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A few problems with the operator method .

  1. Dec 1, 2004 #1
    A few problems with the operator method.....

    Hey there, I've just started doing the operator method etc in Maths and I was hoping someone could give me a hand here cos I've got a couple of qs (relating to the homework sheet).

    http://titus.phy.qub.ac.uk/group/Jorge/AMA203/assignments/ass03_10.pdf [Broken]

    In question 1 part 3, with the Hermite equation, I really don't know what to do with it cos it just kinda gets stuck. I multiplied through by x^2 so I could have X^2 D^2 y so I could use the operator (sorry I can't write it up, but if O were the operator, this would look like O(O - 1)). So that part is fine but then that leaves us with x^2 ( 2n + 1 - x^2 )y, and when you've to bring that over to the other side of the eqt, I'm not sure you split it up so you have x^h G(O) y. The others are fine but I don't know about that one because all the powers of x aren't the same and I don't think you can have an x^2 in our G(0). If someone could explain to me where I'm going wrong or where to proceed from here it would be great.

    Second of all, and my last question for the moment cos I think the rest of the h/work is ok, do you think there's a specific reason why in question 3 when it asks for the recurrence relation it only gives us one of them? There are 2 values of alpa (0 and 1-b) and what they've given is only applicable for the 0 one. Am I missing the point of something here? Oh, and one other teeny thing, just about when it says find the series solution for around x=0. We don't actually have tso sub anything to do with zero in, do we? Does this just come from the way we initially write the Frobenius series? I was looking at the past papers and they seemed to take it this way but I just wanted to check....

    Thank you! :smile:
    Last edited by a moderator: May 1, 2017
  2. jcsd
  3. Dec 2, 2004 #2
    Btw, I was at the library this afternoon for about an hour and I checked through all their differential equation books, and none of them had the Hermite eqt as this. They all had the same one and it wasn't this so do you think it's possible there has been a misprint here?
  4. Dec 3, 2004 #3

    matt grime

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    I would help but I'm a little puzzled as to what the [tex]\delta[/tex] symbol means here, would you mind elaborating? It doens't appear as though it can just be d/dx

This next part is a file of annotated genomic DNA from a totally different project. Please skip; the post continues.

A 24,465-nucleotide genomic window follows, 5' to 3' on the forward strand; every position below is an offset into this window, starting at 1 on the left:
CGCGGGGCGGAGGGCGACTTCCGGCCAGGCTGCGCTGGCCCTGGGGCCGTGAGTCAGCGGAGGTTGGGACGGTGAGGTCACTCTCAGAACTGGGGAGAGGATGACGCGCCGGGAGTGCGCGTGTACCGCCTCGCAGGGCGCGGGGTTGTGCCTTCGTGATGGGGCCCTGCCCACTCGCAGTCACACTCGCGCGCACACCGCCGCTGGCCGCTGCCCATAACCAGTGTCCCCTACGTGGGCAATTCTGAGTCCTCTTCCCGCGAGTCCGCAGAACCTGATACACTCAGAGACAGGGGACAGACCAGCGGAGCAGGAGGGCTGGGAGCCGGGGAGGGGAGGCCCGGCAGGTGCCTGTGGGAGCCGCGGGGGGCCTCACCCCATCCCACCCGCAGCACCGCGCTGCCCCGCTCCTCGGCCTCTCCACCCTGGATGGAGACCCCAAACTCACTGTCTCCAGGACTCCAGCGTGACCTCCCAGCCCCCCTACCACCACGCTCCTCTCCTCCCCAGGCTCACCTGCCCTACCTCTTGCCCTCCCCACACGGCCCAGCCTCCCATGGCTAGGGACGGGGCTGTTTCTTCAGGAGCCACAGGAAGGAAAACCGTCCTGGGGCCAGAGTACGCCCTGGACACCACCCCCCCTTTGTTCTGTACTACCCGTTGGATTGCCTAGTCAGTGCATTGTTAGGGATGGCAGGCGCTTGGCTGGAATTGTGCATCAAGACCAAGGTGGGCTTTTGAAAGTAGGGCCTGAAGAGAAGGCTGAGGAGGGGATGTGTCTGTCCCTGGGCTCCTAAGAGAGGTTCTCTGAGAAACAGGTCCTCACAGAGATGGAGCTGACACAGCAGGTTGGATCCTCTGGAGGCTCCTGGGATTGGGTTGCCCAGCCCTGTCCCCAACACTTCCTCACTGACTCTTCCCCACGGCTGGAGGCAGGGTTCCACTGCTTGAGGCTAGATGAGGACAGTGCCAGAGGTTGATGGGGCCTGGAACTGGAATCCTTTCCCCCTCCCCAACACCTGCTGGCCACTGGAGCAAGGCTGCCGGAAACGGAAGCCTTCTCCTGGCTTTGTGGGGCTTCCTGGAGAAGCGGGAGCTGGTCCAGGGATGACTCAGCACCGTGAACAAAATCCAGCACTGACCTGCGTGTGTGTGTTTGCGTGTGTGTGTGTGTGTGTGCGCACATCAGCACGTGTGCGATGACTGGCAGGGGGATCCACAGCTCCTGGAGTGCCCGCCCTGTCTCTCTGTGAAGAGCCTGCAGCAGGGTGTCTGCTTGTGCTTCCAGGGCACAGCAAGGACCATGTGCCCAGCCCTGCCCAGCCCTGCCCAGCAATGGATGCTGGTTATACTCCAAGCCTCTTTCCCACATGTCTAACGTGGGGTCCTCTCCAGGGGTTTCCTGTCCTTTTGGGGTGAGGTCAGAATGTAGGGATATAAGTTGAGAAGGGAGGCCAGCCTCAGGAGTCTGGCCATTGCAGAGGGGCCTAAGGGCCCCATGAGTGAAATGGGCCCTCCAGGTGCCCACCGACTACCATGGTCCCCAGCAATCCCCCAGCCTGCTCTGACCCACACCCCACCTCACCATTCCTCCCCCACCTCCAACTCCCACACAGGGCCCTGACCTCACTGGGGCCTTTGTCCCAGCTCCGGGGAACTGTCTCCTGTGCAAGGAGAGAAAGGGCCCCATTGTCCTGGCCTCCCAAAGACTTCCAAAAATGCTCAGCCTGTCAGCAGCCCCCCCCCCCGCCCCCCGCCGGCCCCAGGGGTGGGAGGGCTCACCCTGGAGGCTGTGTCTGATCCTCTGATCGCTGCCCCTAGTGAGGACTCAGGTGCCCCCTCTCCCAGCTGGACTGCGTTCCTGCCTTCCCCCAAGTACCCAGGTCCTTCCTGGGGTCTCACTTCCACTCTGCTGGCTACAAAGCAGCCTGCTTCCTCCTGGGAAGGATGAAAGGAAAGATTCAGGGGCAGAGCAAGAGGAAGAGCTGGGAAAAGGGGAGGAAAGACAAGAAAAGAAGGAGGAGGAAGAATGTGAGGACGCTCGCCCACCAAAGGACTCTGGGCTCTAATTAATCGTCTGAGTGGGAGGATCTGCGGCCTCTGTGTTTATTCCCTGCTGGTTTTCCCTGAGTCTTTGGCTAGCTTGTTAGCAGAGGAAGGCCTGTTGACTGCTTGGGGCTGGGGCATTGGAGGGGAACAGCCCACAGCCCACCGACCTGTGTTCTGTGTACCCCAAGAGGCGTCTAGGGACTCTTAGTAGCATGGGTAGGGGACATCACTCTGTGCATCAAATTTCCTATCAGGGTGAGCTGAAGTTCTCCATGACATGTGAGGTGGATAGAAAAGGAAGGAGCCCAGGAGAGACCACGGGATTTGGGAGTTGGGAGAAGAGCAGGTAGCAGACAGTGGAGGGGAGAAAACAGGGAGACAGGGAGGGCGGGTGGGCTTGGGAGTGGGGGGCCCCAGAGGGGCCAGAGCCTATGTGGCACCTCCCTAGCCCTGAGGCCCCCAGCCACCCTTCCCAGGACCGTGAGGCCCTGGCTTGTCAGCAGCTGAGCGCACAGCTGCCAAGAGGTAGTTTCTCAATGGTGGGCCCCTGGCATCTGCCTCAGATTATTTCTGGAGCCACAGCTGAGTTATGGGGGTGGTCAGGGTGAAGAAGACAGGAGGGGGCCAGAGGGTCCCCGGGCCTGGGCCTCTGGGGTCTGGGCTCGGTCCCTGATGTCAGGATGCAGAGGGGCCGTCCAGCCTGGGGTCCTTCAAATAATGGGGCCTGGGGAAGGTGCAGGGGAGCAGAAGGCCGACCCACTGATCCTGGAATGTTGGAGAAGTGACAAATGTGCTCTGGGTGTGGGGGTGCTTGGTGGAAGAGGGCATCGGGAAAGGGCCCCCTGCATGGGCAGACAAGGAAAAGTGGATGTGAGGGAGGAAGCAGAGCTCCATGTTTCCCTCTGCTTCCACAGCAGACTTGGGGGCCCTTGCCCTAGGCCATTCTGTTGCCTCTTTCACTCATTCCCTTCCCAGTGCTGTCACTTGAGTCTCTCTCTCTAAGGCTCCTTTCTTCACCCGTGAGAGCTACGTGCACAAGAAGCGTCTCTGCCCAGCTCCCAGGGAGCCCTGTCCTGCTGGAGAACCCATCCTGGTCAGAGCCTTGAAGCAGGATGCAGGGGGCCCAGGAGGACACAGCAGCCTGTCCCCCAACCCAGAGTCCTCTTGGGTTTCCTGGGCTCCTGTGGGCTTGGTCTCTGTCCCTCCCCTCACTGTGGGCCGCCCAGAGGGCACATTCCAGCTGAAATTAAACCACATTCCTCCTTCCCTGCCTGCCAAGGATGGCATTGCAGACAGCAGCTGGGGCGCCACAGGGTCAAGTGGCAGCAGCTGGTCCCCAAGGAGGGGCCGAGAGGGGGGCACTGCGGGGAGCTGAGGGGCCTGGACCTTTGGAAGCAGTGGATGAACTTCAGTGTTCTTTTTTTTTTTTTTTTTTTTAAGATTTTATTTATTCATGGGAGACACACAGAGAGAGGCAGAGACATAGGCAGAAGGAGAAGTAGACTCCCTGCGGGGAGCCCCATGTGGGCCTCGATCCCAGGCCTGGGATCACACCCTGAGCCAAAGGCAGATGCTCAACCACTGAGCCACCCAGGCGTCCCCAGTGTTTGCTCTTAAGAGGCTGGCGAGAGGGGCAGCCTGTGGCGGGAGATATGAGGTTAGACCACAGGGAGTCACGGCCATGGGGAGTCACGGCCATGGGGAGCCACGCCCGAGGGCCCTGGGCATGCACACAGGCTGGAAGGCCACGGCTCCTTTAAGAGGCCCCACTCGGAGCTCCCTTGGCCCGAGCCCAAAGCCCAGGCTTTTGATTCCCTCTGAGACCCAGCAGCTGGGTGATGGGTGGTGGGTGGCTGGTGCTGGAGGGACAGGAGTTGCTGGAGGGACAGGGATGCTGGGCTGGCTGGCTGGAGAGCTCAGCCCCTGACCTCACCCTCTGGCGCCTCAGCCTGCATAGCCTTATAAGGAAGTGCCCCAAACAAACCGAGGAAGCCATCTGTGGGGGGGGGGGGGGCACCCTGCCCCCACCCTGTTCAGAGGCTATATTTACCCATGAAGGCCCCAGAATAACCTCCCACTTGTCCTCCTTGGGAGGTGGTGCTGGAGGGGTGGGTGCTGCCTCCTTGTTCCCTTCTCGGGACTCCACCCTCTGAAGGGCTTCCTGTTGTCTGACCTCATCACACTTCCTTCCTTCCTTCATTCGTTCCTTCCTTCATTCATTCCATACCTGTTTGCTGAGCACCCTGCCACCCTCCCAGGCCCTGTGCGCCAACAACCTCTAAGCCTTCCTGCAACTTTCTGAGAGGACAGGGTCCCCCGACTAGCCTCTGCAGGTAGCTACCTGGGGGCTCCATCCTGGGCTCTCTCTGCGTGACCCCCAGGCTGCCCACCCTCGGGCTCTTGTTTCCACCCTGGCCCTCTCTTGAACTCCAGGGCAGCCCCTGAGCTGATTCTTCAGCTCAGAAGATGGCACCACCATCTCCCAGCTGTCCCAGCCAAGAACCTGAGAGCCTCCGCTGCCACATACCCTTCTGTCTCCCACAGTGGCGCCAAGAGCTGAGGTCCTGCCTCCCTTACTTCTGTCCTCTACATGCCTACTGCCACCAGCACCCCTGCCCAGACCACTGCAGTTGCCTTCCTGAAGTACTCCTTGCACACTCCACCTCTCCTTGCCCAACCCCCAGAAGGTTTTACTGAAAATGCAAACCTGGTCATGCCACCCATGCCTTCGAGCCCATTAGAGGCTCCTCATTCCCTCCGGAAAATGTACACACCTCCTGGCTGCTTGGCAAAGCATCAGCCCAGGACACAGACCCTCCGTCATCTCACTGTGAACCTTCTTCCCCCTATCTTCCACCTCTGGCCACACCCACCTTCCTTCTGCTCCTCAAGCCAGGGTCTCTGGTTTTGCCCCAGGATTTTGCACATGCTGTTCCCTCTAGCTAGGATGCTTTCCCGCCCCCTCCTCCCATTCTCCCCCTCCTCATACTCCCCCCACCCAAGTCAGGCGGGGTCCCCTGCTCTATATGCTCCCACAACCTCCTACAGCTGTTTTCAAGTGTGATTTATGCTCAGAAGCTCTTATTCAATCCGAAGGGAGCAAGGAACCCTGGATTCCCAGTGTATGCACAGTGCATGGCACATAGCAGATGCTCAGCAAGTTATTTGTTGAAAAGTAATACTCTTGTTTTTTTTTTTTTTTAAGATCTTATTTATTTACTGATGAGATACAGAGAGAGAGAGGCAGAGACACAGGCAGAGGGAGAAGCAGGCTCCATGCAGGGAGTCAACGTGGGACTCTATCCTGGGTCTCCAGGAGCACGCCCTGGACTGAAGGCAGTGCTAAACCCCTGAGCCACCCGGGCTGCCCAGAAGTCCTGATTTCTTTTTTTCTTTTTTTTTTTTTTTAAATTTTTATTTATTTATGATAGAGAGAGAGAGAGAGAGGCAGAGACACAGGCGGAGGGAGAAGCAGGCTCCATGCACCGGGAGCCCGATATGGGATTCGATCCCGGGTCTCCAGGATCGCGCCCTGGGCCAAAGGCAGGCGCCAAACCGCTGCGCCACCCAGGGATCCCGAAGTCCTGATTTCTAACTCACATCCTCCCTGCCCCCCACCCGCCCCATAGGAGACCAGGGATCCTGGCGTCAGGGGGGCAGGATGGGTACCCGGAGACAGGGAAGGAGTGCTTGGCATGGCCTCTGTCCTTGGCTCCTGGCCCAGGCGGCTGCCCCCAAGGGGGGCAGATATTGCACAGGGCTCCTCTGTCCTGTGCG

5. Dec 3, 2004 #4
    No problem. We have D = d/dx and that symbol that you stated is xD (just x times d/dx). Sorry, I should have stated it.
  6. Dec 3, 2004 #5

    matt grime

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    I would start from the expression involving [tex]\delta[/tex] and subs in xd/dx and see what happens. You may then work "backwards" to see who you should do it. There's no harm in doing this, as long as your final write up all goes in one direction, and all the steps are reversible.

    Have no answer for the rest, atm.
  7. Dec 3, 2004 #6
    I'd do that but I don't know what I'm supposed to get in the end. I mean the others were simple but I just dunno how you're supposed to work with this one. Hopefully there is an error with this one. I can always badger the poor lecturer about iton Monday after class. It's no wonder the poor man has turned to drink having me around!

    Thanks for your help, btw. :smile:
  8. Dec 3, 2004 #7
    y''-2xy'+2ny=0 is what seems to be given evereywhere else for the Hermiet eqt btw, which is fine to solve by this method....
  9. Dec 3, 2004 #8
    I'd do the last eqt I mentioned by multiplying through by x^2 so we'd have 0(0-1)y - 2x^20y + 2nyx^2 where 0=xD. Then rearranging it to get it into the form that we want, we'd have 0(0-1)y= x^2 (2(0) +2n)y. Sorry I can't make it any clearer. Someday I will learn how to type mathemtical formulas on here correctly (it'll be my project for the summer hols, I'm already looking forward to them! :p).
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